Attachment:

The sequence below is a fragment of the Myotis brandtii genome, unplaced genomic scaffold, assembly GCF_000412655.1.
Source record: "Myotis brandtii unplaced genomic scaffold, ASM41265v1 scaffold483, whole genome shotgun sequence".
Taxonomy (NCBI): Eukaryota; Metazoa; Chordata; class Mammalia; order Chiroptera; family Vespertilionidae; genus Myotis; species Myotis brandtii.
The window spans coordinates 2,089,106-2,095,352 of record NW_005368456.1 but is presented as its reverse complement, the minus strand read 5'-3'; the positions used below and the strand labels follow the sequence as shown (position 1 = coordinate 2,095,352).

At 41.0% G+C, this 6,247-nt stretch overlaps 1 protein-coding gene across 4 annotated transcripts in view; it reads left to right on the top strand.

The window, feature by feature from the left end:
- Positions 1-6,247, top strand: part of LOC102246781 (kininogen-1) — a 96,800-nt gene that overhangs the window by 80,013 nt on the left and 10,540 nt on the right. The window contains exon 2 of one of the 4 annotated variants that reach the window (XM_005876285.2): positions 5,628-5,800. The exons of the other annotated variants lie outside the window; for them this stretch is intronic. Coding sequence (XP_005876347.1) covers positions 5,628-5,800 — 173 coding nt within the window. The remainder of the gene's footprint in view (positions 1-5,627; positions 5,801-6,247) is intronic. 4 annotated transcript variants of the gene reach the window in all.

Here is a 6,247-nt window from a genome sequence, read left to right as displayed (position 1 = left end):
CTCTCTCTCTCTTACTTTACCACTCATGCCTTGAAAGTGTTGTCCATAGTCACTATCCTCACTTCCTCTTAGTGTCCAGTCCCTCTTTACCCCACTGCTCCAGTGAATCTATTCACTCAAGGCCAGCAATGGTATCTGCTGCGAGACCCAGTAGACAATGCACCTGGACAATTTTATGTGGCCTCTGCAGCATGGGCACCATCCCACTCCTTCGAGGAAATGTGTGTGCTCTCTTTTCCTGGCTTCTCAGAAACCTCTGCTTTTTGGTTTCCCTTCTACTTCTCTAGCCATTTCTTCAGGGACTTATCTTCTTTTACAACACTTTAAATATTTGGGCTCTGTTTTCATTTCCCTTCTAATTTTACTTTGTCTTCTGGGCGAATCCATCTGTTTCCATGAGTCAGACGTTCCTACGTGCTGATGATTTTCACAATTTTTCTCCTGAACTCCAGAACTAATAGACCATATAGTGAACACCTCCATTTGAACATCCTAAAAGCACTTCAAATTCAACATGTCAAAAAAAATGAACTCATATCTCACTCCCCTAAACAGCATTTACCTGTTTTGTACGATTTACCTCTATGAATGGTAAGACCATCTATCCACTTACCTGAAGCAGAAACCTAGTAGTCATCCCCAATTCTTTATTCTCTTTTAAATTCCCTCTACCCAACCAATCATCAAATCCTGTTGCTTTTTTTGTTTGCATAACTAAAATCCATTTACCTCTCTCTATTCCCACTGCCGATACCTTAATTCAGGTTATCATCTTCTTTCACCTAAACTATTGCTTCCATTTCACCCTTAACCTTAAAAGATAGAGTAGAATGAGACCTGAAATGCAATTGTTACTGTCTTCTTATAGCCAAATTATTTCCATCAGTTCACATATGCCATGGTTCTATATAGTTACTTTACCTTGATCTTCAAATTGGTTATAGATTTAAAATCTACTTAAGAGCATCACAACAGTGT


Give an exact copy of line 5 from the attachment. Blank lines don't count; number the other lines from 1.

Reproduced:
At 41.0% G+C, this 6,247-nt stretch overlaps 1 protein-coding gene across 4 annotated transcripts in view; it reads left to right on the top strand.